It is odd that a pal in Austin has recently mentioned 'they' put soap in wine (he gave the long technical name) to stop it sticking to the bottles.

When I went into severe anaphylaxis on the side of the road in Essex, I'd only touched hospital soap that day. Nowt had passed my lips.

OFSO
25th Apr 2013, 17:46
Is that Boadilla del Monte?

No it's just "Boadilla". Google Trull de'n Francesc.
Yes thanks Arcniz, very useful.

Re German wines. Most are consumed locally where they are produced and not exported. Many good local wines.

Checkboard
25th Apr 2013, 18:18
There's a French steakhouse in Luton (yes!), in which you just order "the house wine". The proprietor duly thumps a two litre bottle of "Vin rouge" on the table - and you drink as much you like (or as little as you can bear!).

At the end of the meal he wanders over with a wooden measuring stick, props it up against the bottle, and you pay the number on the stick next to the level of the remaining wine ... :ok:

rgbrock1
25th Apr 2013, 18:19
OFSO wrote:

Re German wines. Most are consumed locally where they are produced and not exported. Many good local wines.

Yup, sure are. I found out the hard way what not to do with an "older" vintage local German wine.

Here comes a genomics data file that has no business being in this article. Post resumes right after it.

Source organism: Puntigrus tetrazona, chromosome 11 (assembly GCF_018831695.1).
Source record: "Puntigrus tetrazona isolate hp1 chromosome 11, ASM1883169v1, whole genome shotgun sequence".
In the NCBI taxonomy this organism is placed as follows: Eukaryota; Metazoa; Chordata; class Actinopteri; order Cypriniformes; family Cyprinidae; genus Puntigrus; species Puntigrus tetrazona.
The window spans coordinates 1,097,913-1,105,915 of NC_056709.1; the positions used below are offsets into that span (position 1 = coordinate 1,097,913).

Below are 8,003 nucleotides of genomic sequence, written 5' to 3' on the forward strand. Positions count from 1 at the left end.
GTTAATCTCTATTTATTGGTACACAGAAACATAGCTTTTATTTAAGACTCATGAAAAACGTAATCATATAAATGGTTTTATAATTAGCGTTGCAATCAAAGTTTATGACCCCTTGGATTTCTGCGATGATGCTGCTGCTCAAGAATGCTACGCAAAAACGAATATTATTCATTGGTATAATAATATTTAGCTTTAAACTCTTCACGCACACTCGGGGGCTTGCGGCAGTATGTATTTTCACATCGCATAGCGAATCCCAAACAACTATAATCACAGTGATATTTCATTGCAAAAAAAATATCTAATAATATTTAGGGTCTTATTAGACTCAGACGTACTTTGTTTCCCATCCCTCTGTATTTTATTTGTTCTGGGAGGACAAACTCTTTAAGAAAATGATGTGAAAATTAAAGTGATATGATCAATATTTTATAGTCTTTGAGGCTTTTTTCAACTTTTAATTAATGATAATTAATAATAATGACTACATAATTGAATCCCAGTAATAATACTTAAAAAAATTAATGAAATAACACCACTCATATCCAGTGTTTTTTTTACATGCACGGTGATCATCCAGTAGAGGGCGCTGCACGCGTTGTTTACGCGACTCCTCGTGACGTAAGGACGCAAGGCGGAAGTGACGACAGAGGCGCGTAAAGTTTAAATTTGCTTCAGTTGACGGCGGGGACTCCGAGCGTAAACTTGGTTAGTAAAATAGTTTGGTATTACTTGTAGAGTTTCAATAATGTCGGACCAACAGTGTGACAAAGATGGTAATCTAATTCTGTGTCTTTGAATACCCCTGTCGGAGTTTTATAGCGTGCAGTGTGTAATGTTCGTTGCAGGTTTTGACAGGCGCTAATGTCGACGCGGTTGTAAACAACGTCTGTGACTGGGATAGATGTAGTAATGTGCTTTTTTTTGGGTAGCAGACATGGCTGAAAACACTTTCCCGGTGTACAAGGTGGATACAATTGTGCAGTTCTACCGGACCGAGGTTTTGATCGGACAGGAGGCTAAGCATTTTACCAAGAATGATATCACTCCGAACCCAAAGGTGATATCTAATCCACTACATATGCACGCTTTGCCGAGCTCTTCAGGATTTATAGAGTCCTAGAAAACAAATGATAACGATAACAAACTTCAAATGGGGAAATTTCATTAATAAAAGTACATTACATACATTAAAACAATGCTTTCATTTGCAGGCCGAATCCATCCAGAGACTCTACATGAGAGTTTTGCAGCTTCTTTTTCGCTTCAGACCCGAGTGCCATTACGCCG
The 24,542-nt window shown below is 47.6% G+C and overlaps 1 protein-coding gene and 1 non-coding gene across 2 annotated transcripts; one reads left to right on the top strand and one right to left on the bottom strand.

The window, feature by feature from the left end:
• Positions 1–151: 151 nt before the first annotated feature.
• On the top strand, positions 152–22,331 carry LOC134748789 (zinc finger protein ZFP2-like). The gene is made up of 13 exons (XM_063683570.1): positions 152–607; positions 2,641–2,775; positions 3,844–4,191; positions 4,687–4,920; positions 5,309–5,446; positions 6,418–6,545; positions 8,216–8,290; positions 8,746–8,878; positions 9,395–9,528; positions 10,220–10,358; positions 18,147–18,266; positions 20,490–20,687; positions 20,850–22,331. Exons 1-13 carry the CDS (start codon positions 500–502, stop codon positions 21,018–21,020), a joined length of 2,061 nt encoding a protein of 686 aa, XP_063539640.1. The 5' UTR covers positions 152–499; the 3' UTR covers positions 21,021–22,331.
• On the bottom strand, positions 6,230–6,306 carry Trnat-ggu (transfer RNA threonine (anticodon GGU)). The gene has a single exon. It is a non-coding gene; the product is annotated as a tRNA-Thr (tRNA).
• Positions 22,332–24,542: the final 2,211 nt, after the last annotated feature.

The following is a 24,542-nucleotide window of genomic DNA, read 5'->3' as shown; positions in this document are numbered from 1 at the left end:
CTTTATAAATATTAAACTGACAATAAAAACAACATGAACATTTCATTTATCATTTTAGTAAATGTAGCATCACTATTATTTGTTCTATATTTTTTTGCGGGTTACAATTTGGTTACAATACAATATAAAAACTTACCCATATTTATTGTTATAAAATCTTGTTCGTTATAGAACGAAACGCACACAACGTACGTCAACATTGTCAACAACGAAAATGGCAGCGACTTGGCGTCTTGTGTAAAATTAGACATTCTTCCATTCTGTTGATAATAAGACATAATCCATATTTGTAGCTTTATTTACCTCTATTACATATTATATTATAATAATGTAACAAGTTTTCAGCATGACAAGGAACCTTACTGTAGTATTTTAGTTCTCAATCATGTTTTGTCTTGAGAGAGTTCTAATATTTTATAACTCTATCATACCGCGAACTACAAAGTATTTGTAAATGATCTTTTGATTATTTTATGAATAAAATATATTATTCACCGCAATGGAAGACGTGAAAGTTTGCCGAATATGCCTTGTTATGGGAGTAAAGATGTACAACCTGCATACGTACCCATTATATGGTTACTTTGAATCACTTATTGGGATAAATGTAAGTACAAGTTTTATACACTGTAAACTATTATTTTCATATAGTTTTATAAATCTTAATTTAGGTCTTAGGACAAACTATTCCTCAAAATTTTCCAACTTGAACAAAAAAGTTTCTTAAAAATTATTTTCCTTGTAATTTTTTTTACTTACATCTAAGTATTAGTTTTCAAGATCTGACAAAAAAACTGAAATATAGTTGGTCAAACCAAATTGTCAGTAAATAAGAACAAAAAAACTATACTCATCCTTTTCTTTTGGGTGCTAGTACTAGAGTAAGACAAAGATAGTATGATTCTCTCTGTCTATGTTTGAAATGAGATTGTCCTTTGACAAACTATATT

At the time, way back when, I was a US Army Infantryman on his first excursion to Germany. (Uh-oh.) After a few months there I met up with this German girl (babe) and shortly thereafter I was introduced to her parents. Wanting to make a good first impression I dressed in my Class A Army uniform with all the little trinkets merrily dangling from my chest.

Sat down, spoke some and then her father disappeared and reappeared holding a bottle of locally grown, and bottled, wine. (What I now know as a Rheinhessen)

With great fanfare he opened the bottle of wine and poured a little in each of the 4 wine glasses (crystal at that). His wife, die Frau, my girlfriend and he each took several very tiny sips from their glasses only after sticking their noses in it and swirling it around a bit. (Keep in mind: here sits a U.S. Infantryman) I thought to myself: (uncultured and crude) "f**k that, let's party" and downed my wine in one gulp. Then asked for more. Several pairs of eyebrows were raised.

It was only afterward that my then Fraulein told me that the wine I had so vigorously gulped down ("you uncultured Ami") was a vintage 1971 Rheinhessen that daddy dearest had saved for special occasions.

Burp.

Sunnyjohn
25th Apr 2013, 18:27
some really nice South African wines I've had the pleasure of drinking. I'd go along with that. We though we'd try the SA red wine from Lidl. A well-known label but I've forgotten which. Anyway, we noticed it wasn't rushing off the shelves (The Spanish tend to prefer to buy their own wines), so Mrs SJ sent me up to Lidl for a couple more bottles, but some b****y expat beat us to it!

fantom